European Parliament is looking to adjust the prospectus requirement for small companies raising capital. This policy shift can directly impact the amount an issuer can raise using investment crowdfunding – across Europe.
Members of European Parliament have increased the lower exemption threshold, under which no prospectus is required, to €1 million (compared to 500 000 euro in the Commission proposal) to provide crowdfunding platforms with more flexibility and lessen the administrative burden.
Taking into account the different sizes of financial markets across the EU, member states would also have an option to exempt from the prospectus obligation offers of securities of a larger size; negotiators agreed to set the threshold for such an exemption between €1 million and €8 million over a period of 12 months. The current threshold stands at €5 million. The increase in the limit may be a significant catalyst for internet finance as more companies would seek to raise capital online.
Crowdcube, the largest UK based crowdfunding platform, commented on the new EU rules;
“This is fantastic news for ambitious businesses across the EU. Nearly 50 businesses have already raised in excess of £1 million on Crowdcube, with many, including goHenry which raised £4 million earlier on this year, being limited by the existing EU regulations. The new EU rules, which we have lobbied for, will pave the way for much larger crowdfunding rounds for a new wave of growth-stage businesses and is the latest sign that crowdfunding is now recognised as a vital and mainstream source of funding.”
Paul Massey, Crowdcube’s General Counsel, has been deeply involved in the new prospectus regulation.
“The announcement from Brussels on the forthcoming Prospectus Regulation is a massive step forward for investment crowdfunding across Europe. Increasing the lower prospectus exemption threshold to €1m will help to harmonise crowdfunding across Europe and open new markets. The rules will take time to come into effect, but increasing the upper threshold to €8m should enable established platforms like Crowdcube to continue to be global market leaders in equity crowdfunding, by allowing larger fundraises,” said Massey.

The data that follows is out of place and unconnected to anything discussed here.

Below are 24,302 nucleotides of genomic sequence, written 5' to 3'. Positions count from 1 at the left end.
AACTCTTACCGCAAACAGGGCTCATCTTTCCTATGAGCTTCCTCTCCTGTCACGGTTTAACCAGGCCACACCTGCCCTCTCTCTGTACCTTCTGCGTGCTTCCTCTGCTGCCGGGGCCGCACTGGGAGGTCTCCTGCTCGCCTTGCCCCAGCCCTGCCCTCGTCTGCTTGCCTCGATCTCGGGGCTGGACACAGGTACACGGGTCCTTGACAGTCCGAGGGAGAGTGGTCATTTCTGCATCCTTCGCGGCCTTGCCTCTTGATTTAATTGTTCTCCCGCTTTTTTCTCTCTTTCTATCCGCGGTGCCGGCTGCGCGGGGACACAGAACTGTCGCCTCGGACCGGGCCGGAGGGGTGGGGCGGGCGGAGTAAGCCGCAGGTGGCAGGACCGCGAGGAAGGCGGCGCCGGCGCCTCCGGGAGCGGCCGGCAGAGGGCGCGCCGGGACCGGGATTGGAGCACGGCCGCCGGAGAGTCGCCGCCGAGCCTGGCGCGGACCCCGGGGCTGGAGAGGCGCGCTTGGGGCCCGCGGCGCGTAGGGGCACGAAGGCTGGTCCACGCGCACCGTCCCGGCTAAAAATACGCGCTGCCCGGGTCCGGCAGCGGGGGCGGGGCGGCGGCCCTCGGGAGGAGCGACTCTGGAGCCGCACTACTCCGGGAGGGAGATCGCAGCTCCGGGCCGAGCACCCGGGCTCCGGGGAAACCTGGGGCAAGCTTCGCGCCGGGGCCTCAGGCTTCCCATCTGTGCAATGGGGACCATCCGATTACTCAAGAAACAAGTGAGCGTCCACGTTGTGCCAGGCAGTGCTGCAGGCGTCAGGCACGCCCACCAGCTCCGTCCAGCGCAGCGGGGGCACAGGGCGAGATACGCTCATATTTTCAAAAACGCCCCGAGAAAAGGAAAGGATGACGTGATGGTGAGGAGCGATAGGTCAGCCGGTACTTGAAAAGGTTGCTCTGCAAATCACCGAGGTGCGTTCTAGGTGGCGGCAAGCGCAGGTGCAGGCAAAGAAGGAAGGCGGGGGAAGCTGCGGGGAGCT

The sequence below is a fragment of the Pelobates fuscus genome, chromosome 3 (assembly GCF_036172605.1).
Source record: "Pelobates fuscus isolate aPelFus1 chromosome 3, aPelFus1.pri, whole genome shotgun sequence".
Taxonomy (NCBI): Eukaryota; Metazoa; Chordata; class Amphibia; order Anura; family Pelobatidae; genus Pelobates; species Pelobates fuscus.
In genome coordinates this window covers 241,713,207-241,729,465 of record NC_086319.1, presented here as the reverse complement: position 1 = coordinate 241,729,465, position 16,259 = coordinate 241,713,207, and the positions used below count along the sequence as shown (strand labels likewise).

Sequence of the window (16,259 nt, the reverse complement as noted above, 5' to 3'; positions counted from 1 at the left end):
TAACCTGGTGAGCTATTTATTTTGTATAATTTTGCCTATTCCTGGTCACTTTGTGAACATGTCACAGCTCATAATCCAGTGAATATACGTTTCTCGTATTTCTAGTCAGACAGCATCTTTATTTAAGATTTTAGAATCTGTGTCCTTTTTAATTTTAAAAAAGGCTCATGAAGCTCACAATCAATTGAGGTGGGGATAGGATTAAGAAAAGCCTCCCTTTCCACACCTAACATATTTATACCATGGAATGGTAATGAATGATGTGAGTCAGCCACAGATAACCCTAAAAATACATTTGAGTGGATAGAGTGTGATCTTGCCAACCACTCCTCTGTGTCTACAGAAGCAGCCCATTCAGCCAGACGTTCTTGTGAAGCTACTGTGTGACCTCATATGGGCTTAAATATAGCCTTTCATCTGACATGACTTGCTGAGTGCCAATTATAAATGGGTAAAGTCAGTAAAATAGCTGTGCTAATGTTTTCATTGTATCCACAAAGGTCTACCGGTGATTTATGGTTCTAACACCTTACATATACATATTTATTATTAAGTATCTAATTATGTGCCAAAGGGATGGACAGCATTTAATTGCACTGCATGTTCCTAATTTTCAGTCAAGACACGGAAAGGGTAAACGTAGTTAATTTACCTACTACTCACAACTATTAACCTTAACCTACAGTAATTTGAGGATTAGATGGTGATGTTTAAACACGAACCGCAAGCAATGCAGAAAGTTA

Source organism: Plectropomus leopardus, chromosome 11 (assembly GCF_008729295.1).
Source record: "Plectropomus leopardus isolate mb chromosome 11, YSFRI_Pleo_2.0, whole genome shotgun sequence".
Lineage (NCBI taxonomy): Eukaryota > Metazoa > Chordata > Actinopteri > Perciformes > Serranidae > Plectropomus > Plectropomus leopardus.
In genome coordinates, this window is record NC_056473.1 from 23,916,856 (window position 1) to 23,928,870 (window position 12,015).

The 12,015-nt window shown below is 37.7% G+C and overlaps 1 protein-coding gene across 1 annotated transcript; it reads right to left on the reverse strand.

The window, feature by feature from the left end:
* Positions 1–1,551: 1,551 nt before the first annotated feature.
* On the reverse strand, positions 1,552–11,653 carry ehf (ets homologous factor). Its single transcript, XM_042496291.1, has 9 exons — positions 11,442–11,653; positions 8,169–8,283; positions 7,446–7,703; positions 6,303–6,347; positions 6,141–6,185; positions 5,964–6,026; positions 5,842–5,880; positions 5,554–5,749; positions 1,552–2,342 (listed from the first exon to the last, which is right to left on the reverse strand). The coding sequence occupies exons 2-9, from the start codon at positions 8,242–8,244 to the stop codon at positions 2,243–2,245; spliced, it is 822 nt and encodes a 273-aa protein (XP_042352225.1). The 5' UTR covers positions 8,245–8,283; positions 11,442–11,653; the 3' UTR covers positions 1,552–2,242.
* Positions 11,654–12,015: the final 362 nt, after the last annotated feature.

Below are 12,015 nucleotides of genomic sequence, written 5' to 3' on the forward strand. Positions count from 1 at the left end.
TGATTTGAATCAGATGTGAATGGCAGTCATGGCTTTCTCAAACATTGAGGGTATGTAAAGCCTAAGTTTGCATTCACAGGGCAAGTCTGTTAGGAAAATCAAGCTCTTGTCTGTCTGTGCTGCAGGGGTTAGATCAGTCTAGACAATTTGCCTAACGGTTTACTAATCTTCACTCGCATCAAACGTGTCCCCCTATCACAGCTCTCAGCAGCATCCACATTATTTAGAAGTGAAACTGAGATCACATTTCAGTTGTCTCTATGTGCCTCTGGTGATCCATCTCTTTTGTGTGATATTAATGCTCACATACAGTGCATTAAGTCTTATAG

“We will continue to work with policymakers on the finer detail of the new rules. Crowdcube is a pan-European platform and whatever the outcome of the Brexit negotiations, EU laws will continue to influence or define our sector for the foreseeable future.”
Crowdcube raised over the mandated amount for a self-crowdfunding round earlier this year. The platform filed a prospectus to enable the round.
The Parliament also stated that prospectuses published when securities are offered to investors or admitted to trading should be simplified and made cheaper so as to help the businesses and especially SMEs to find diverse sources of capital across the EU. The uniform rules for prospectuses and the information they disclose should protect investors while creating an efficient single market for capital, where they can put their money to work.
One of the core objectives of Capital Markets Union, for which the prospectus regulation is viewed as an essential step, is to facilitate SMEs’ access to finance. Since SMEs usually need to raise lower amounts than other issuers do, the cost of drawing a full prospectus is disproportionately higher for these smaller companies. An agreement was made to create a standardised and lighter EU Growth prospectus regime available for SMEs, issuers on an SME Growth Market with a market capitalisation up to €500 million and other small issuers who wish to raise less significant amounts of money of up to €20 million over 12 months period. Once approved, such prospectuses would benefit from the passporting regime and could be offered to investors across the EU.